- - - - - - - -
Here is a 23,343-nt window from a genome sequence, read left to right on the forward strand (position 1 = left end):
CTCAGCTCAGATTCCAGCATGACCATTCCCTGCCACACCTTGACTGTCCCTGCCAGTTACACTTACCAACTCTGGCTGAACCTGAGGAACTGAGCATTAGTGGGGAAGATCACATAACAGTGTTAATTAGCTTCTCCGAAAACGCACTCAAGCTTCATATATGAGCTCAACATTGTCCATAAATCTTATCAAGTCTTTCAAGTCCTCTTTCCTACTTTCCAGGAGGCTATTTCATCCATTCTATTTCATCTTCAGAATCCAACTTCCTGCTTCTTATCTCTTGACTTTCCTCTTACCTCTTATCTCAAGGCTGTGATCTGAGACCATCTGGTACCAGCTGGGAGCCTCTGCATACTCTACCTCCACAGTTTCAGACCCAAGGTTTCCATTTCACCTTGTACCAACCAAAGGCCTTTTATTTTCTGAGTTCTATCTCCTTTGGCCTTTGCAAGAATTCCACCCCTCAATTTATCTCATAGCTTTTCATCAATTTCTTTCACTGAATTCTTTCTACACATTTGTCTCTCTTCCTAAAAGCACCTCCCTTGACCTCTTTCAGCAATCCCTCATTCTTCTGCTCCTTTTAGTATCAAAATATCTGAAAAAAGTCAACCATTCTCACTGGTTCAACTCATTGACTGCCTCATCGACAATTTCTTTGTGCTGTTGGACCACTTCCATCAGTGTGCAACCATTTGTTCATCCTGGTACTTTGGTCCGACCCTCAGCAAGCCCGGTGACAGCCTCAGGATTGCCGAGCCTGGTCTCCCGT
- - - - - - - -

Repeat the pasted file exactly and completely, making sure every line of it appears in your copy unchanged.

Here is a 23,343-nt window from a genome sequence, read left to right on the forward strand (position 1 = left end):
CTCAGCTCAGATTCCAGCATGACCATTCCCTGCCACACCTTGACTGTCCCTGCCAGTTACACTTACCAACTCTGGCTGAACCTGAGGAACTGAGCATTAGTGGGGAAGATCACATAACAGTGTTAATTAGCTTCTCCGAAAACGCACTCAAGCTTCATATATGAGCTCAACATTGTCCATAAATCTTATCAAGTCTTTCAAGTCCTCTTTCCTACTTTCCAGGAGGCTATTTCATCCATTCTATTTCATCTTCAGAATCCAACTTCCTGCTTCTTATCTCTTGACTTTCCTCTTACCTCTTATCTCAAGGCTGTGATCTGAGACCATCTGGTACCAGCTGGGAGCCTCTGCATACTCTACCTCCACAGTTTCAGACCCAAGGTTTCCATTTCACCTTGTACCAACCAAAGGCCTTTTATTTTCTGAGTTCTATCTCCTTTGGCCTTTGCAAGAATTCCACCCCTCAATTTATCTCATAGCTTTTCATCAATTTCTTTCACTGAATTCTTTCTACACATTTGTCTCTCTTCCTAAAAGCACCTCCCTTGACCTCTTTCAGCAATCCCTCATTCTTCTGCTCCTTTTAGTATCAAAATATCTGAAAAAAGTCAACCATTCTCACTGGTTCAACTCATTGACTGCCTCATCGACAATTTCTTTGTGCTGTTGGACCACTTCCATCAGTGTGCAACCATTTGTTCATCCTGGTACTTTGGTCCGACCCTCAGCAAGCCCGGTGACAGCCTCAGGATTGCCGAGCCTGGTCTCCCGT